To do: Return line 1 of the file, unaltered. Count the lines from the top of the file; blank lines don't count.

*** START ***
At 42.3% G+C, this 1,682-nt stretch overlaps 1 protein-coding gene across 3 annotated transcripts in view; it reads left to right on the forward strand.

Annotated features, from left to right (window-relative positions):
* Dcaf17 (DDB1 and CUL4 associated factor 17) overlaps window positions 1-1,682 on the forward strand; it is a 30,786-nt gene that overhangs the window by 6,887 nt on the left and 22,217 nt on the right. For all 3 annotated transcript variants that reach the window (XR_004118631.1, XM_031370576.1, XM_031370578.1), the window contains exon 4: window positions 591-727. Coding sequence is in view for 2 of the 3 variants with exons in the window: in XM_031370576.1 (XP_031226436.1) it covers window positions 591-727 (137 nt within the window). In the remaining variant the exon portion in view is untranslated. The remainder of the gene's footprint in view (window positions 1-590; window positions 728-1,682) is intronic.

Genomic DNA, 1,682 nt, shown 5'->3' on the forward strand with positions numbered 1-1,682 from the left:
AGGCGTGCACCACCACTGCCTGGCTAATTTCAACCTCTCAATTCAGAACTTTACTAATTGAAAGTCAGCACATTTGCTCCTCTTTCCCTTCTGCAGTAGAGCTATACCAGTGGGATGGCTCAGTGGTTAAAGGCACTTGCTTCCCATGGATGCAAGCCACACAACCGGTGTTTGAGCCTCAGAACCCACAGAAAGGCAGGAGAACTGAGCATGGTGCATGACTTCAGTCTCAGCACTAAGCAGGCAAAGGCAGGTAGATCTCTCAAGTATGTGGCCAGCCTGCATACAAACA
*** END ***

At 42.3% G+C, this 1,682-nt stretch overlaps 1 protein-coding gene across 3 annotated transcripts in view; it reads left to right on the forward strand.